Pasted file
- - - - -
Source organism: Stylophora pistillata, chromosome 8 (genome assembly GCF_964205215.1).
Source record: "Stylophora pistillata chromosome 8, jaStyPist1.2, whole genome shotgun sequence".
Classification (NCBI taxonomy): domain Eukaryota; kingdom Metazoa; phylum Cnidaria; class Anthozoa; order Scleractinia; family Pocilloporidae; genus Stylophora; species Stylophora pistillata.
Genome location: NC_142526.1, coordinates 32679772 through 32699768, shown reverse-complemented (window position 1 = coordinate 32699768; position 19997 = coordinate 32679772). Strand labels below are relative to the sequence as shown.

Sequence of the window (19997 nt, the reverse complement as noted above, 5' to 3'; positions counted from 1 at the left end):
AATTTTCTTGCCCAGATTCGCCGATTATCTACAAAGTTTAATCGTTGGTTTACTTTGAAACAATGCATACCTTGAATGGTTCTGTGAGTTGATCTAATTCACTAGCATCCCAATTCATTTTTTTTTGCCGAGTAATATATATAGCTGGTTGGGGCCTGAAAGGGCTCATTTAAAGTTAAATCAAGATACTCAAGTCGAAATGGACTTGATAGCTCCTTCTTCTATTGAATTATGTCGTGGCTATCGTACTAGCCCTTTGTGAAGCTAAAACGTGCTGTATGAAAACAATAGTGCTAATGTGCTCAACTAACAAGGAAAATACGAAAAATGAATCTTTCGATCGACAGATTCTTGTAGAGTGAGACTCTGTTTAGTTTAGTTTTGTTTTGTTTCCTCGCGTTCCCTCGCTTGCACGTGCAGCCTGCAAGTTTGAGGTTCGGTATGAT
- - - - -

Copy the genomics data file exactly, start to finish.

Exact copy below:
Source organism: Stylophora pistillata, chromosome 8 (genome assembly GCF_964205215.1).
Source record: "Stylophora pistillata chromosome 8, jaStyPist1.2, whole genome shotgun sequence".
Classification (NCBI taxonomy): domain Eukaryota; kingdom Metazoa; phylum Cnidaria; class Anthozoa; order Scleractinia; family Pocilloporidae; genus Stylophora; species Stylophora pistillata.
Genome location: NC_142526.1, coordinates 32679772 through 32699768, shown reverse-complemented (window position 1 = coordinate 32699768; position 19997 = coordinate 32679772). Strand labels below are relative to the sequence as shown.

Sequence of the window (19997 nt, the reverse complement as noted above, 5' to 3'; positions counted from 1 at the left end):
AATTTTCTTGCCCAGATTCGCCGATTATCTACAAAGTTTAATCGTTGGTTTACTTTGAAACAATGCATACCTTGAATGGTTCTGTGAGTTGATCTAATTCACTAGCATCCCAATTCATTTTTTTTTGCCGAGTAATATATATAGCTGGTTGGGGCCTGAAAGGGCTCATTTAAAGTTAAATCAAGATACTCAAGTCGAAATGGACTTGATAGCTCCTTCTTCTATTGAATTATGTCGTGGCTATCGTACTAGCCCTTTGTGAAGCTAAAACGTGCTGTATGAAAACAATAGTGCTAATGTGCTCAACTAACAAGGAAAATACGAAAAATGAATCTTTCGATCGACAGATTCTTGTAGAGTGAGACTCTGTTTAGTTTAGTTTTGTTTTGTTTCCTCGCGTTCCCTCGCTTGCACGTGCAGCCTGCAAGTTTGAGGTTCGGTATGAT